By GREGORY ZELLER //
Strap yourselves in, Long Island, but keep strapping on those facemasks. And batten the hatches for some political fallout, too – Phase Four has arrived, with fireworks.
Governor Andrew Cuomo, one of President Donald Trump’s more vocal critics, pulled no punches in Monday’s daily briefing, in which the governor announced strong COVID-19 numbers across the state, confirmed that indoor dining in New York City is on hold indefinitely and essentially accused the President of the United States of aiding and abetting the biggest national threat since World War II.
Clear through the blistering politics: Nassau and Suffolk counties are on course to enter Phase Four of Albany’s reopening playbook on Wednesday, joining other New York regions that are already recirculating humans through college campuses, amusement parks and other outdoor and indoor locales deemed “low-risk” by the state.
Movie theaters, shopping malls and gyms have not been greenlighted just yet. Neither is there word on the reopening of the Jake’s 58 Casino Hotel in Islandia, shuttered since mid-March, though Cuomo did end some speculation Monday by announcing the annual New York State Fair – scheduled for next month in Syracuse – would be canceled.
But other “low-risk indoor arts & entertainment” uses have been cleared, along with low-risk outdoor entertainment uses, “media production” studios and offices, professional sports stadiums and arenas (sans fans) and – of extreme importance to the freshly minted high school Class of 2020 and tens of thousands of other Long Island students and faculty members – higher-education facilities.
The all-important go-ahead for campus life comes just in time for the Fall 2020 semester, and with Albany waving the green flag, Island schools are racing out of the gate.
Adelphi University, for instance, has announced plans to open its dormitories to students the weekend of Aug. 22, begin the Fall 2020 semester on campus (and on time) and switch to remote learning after the Thanksgiving break for the remainder of the semester.
That’s an increasingly common plan among higher-education institutions bracing for a possible second COVID-19 wave this fall. Hofstra University is doing essentially the same thing, with a twist – the Hempstead school is pushing up its Fall 2020 start date by one week, canceling its annual fall break and sending students home after Thanksgiving, with remote final examinations scheduled for the first week of December.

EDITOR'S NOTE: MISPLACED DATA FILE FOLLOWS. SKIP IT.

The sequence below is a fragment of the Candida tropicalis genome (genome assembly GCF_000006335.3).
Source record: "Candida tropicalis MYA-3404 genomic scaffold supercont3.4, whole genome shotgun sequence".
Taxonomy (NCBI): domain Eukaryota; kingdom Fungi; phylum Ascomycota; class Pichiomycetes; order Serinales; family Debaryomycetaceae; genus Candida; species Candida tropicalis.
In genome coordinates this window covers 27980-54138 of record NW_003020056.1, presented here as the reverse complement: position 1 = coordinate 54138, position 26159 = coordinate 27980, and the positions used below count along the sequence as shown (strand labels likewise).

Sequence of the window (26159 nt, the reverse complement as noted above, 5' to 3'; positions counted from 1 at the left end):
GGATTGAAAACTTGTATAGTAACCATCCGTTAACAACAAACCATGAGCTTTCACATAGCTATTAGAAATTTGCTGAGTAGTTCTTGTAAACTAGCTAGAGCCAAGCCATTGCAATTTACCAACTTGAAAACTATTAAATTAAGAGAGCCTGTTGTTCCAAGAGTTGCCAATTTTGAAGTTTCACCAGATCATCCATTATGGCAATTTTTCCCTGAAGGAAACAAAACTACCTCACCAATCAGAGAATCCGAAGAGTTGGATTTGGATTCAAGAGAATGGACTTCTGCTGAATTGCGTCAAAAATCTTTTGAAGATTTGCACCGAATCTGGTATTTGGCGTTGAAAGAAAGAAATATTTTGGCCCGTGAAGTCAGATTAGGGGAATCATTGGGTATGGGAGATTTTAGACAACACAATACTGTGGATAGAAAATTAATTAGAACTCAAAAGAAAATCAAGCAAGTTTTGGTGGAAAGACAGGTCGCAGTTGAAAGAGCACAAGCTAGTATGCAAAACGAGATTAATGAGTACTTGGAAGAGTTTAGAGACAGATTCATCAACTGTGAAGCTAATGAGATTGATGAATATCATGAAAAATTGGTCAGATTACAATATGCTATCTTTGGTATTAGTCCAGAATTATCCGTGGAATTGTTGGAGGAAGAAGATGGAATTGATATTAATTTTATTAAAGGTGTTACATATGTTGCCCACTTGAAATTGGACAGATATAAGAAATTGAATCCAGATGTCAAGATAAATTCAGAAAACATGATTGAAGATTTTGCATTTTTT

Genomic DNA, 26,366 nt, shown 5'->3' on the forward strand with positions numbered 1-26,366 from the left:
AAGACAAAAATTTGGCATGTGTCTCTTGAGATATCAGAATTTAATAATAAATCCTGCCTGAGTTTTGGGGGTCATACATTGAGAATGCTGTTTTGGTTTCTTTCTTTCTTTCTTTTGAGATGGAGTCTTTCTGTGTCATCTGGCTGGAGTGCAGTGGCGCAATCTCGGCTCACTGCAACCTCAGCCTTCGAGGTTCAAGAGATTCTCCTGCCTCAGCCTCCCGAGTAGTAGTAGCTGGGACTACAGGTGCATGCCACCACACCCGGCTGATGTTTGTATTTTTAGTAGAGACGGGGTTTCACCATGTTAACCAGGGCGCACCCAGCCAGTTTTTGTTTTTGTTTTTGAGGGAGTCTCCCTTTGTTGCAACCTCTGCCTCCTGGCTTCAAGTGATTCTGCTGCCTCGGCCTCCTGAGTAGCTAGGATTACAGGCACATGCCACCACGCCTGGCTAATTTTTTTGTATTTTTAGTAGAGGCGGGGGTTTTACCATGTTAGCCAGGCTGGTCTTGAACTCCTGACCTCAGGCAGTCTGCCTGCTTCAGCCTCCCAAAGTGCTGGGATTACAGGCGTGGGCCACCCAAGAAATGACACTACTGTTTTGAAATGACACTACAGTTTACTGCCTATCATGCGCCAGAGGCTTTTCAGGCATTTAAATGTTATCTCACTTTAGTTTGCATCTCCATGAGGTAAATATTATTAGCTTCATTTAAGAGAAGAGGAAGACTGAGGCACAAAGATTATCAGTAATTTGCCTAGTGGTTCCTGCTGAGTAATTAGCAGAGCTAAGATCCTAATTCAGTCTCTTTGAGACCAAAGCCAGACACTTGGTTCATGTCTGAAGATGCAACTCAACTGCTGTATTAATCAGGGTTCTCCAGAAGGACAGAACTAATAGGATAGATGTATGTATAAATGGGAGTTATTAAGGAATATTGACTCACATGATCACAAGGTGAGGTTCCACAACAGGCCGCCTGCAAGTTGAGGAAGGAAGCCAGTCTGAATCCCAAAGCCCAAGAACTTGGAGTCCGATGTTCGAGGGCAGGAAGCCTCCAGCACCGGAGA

As of this week, Stony Brook University is planning to start Fall 2020 with a blend of on-campus and distance learning; the multi-campus state university is also gearing up a “science-based COVID-19 containment program” including testing and contact tracing, set to federal and state health standards.
Farmingdale State College, meanwhile, has announced a comprehensive molecular and antibody testing program with local biotech Enzo Biochem, ready to deploy when staff and students return on-schedule next month.
Suffolk County Community College announced this week that SUNY has approved its fairly complex reopening plan – 88 percent of courses offered on a completely remote basis, with small-group instruction, rotating in-person attendance and other “hybrids” of on-campus and distance learning filling in the gaps – and St. Joseph’s College is close to selecting one of four ready action plans, dubbed “remote,” “hybrid,” “on-ground” and “online.”
Higher-learning institutions continue to make a plethora of other pandemic-related changes. St. Joseph’s – one of several Island schools to announce a tuition freeze for the 2020-2021 academic year – said July 1 that it’s waiving standardized-testing admissions requirements at its Patchogue and Brooklyn campuses through the 2021-22 academic year.
The progress on regional college campuses and other Phase Four privileges – such as reopening zoos, museums and regional movie- and television-production facilities – wouldn’t be possible without the continued enforcement of mask mandates, social-distancing minimums and other pandemic-approved norms, according to Cuomo, who urged New Yorkers to “continue the smart practices that have made our state a national leader in combatting this virus.”
The governor said that Sunday, when he also reminded local governments that it was “their duty to enforce the standards that have made New York’s reopening safe and successful,” no matter their political opposition to the state law.
On Monday, Cuomo sounded slightly more exasperated as he defended New York’s growing list of “quarantine states” (from which travelers to New York must quarantine for two weeks), counted 38 states with rising COVID-19 cases and lamented – with some of his brawniest rhetoric to date – the lack of national leadership he believes is costing lives and deepening the country’s economic hole.
“If we do not as a nation acknowledge the COVID viral increase, it is going to continue,” Cuomo noted. “Those upward numbers don’t change on their own.”
The governor then let fly with a both-barrels attack that, among other broadside blasts, charged President Donald Trump as a “co-conspirator of COVID.”
The bottom line, according to Cuomo, is that “an outbreak anywhere is an outbreak everywhere,” and “that’s the only mentality we can have.” But Trump’s piecemeal response – encouraging states with friendly lawmakers to open faster, refusing to wear a mask, hosting large public gatherings – is making that a difficult rule of thumb to enforce, Cuomo said Monday.
The governor then made a direct plea to the president, whom he accused of “facilitating the virus” and “enabling the virus” by refusing to lead by example.
“Just wear the mask,” Cuomo said. “I’ve been asking him to do it for weeks.
“Wear the mask and say to the American people, ‘This is real and it’s a problem and we have to do our part.’”